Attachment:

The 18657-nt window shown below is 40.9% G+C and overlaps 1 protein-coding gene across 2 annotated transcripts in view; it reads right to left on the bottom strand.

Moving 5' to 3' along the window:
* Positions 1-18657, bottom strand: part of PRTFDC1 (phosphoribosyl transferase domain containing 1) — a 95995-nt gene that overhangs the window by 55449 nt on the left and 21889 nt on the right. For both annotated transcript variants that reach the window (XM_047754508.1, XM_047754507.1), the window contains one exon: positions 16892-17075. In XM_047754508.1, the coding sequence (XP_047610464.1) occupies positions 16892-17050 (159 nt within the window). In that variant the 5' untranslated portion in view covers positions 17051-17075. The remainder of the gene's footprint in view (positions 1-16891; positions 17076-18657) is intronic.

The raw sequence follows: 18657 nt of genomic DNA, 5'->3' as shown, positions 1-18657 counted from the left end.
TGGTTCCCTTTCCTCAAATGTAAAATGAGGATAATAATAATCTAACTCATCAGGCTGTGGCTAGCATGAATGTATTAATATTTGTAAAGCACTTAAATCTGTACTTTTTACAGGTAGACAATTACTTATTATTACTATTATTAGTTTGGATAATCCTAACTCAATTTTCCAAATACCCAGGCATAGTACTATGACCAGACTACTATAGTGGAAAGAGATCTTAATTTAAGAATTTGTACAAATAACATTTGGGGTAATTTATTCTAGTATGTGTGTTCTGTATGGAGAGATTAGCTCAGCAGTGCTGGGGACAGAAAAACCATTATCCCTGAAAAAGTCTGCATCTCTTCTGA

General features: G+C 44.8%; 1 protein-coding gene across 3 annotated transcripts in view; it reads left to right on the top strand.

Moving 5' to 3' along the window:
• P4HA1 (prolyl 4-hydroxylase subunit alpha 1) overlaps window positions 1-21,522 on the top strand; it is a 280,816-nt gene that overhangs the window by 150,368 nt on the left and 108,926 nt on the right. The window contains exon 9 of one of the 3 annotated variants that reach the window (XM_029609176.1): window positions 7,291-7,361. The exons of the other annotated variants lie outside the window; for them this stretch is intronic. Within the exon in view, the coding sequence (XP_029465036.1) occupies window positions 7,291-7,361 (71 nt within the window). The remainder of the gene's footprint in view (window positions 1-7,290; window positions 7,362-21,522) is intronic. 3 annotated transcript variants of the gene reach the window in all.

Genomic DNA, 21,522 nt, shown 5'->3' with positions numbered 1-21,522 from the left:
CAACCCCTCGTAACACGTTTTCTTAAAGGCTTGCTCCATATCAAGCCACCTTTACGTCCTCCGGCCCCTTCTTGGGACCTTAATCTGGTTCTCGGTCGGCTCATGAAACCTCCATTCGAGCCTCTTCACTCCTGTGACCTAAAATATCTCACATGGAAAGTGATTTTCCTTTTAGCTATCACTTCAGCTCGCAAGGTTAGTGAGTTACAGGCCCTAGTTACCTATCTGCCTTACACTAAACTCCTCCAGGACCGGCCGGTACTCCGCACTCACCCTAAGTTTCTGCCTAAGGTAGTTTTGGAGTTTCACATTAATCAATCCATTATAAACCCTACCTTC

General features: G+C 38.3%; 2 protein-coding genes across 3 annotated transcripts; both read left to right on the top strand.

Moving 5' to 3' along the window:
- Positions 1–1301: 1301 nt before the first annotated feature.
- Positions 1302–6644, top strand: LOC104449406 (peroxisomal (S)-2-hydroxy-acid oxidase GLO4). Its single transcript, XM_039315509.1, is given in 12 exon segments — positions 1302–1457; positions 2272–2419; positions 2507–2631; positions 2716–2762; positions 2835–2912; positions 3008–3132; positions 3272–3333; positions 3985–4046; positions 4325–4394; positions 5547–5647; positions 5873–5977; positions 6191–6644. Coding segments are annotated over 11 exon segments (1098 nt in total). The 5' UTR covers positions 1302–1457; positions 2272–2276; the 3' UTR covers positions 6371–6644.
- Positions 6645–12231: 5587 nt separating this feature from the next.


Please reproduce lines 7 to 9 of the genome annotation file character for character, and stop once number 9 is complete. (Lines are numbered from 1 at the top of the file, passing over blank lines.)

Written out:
Moving 5' to 3' along the window:
• P4HA1 (prolyl 4-hydroxylase subunit alpha 1) overlaps window positions 1-21,522 on the top strand; it is a 280,816-nt gene that overhangs the window by 150,368 nt on the left and 108,926 nt on the right. The window contains exon 9 of one of the 3 annotated variants that reach the window (XM_029609176.1): window positions 7,291-7,361. The exons of the other annotated variants lie outside the window; for them this stretch is intronic. Within the exon in view, the coding sequence (XP_029465036.1) occupies window positions 7,291-7,361 (71 nt within the window). The remainder of the gene's footprint in view (window positions 1-7,290; window positions 7,362-21,522) is intronic. 3 annotated transcript variants of the gene reach the window in all.

Genomic DNA, 21,522 nt, shown 5'->3' with positions numbered 1-21,522 from the left: